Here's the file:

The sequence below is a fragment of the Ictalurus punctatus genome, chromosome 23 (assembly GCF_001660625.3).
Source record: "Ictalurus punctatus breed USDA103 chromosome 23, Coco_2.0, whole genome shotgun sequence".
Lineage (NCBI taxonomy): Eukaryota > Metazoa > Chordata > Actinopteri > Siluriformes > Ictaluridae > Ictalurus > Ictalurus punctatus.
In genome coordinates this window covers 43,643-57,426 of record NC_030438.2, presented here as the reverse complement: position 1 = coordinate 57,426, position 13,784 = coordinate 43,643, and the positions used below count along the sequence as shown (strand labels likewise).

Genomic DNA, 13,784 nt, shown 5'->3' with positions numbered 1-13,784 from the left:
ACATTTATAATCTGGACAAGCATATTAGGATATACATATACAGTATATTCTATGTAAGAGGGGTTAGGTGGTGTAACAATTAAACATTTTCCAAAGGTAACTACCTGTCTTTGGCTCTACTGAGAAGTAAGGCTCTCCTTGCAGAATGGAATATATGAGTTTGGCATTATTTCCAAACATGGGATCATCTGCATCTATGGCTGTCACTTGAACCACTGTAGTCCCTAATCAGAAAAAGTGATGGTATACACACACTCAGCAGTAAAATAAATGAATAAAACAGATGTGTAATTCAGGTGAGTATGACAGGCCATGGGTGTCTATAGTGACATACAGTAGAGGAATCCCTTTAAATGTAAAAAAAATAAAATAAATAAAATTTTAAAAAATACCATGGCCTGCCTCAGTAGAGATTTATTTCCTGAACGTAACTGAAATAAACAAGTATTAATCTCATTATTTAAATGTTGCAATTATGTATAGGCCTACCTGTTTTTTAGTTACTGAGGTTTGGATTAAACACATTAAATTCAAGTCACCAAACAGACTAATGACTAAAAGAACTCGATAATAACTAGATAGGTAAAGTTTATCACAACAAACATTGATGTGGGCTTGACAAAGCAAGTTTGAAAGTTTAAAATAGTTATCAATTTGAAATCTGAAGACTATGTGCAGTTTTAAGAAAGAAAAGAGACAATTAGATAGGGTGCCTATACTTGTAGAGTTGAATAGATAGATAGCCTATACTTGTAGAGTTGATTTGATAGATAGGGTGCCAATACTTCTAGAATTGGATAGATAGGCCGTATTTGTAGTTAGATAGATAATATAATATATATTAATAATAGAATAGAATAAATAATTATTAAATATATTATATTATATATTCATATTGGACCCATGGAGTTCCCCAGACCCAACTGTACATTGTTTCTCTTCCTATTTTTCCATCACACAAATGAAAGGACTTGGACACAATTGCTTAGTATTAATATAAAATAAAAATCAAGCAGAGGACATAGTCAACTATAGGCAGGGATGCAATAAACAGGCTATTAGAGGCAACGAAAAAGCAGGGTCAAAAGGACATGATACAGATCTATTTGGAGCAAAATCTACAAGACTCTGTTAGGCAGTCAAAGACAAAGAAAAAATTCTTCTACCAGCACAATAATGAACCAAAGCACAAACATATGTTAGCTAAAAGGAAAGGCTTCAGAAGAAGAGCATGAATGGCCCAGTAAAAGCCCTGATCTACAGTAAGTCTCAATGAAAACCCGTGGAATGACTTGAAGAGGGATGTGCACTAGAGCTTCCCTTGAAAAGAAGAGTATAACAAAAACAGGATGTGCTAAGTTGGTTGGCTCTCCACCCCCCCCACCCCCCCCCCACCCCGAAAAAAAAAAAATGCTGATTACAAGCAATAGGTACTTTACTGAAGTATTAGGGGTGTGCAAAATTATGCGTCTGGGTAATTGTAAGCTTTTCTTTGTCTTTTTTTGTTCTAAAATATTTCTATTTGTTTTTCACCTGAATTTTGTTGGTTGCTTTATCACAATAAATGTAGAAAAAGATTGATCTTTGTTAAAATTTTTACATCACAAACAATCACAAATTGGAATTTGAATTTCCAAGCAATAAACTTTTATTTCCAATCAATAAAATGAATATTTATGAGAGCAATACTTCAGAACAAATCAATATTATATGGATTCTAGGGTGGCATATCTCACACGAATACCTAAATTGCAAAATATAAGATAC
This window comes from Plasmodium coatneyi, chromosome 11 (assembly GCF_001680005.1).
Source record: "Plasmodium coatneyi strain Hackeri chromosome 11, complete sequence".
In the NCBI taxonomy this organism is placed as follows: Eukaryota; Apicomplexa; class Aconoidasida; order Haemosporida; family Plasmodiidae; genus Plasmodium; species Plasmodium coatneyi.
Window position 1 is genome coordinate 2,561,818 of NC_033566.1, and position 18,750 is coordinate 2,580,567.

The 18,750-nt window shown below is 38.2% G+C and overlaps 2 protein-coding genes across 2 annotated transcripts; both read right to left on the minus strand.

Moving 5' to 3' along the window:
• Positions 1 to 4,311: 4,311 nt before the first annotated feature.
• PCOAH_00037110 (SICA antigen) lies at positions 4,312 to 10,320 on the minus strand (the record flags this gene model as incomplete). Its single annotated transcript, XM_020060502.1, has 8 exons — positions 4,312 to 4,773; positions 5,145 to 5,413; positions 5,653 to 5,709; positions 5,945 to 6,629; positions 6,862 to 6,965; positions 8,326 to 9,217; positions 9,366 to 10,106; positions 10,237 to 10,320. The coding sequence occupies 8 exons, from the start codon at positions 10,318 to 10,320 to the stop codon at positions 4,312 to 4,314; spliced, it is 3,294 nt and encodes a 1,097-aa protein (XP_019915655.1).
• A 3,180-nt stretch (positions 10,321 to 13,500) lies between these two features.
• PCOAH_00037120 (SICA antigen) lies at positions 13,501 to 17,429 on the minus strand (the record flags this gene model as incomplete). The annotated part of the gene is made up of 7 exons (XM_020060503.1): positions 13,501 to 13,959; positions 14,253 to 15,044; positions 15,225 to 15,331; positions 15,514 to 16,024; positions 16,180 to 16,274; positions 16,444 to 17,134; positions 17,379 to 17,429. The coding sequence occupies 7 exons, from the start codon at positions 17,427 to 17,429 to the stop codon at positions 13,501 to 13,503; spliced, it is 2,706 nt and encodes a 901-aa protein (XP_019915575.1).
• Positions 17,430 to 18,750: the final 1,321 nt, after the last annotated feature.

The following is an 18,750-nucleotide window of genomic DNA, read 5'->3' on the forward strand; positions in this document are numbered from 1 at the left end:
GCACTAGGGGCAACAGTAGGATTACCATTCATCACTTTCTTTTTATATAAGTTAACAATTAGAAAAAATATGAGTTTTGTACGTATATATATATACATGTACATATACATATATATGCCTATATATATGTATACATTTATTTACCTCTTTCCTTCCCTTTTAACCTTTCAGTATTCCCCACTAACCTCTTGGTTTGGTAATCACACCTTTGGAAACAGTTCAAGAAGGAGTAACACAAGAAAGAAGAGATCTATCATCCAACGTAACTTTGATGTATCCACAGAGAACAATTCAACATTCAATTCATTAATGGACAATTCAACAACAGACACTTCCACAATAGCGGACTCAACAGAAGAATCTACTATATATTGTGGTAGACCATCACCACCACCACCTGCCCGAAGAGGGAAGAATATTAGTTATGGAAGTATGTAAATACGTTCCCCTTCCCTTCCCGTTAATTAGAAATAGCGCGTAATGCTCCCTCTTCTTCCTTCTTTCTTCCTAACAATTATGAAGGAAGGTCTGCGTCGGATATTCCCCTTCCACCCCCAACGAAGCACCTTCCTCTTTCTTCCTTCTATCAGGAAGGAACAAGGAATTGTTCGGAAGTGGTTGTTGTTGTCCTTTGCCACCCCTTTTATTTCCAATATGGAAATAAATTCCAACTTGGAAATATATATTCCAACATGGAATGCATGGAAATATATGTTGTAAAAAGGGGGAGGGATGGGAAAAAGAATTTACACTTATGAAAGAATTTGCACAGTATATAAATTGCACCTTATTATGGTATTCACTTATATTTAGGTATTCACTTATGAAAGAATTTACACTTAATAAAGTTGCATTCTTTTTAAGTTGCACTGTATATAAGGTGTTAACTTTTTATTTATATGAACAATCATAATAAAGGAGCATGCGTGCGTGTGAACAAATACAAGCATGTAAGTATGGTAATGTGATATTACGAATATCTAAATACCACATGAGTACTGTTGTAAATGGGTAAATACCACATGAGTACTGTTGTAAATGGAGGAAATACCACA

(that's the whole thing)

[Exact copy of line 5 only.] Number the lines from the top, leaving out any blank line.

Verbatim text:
Genomic DNA, 13,784 nt, shown 5'->3' with positions numbered 1-13,784 from the left: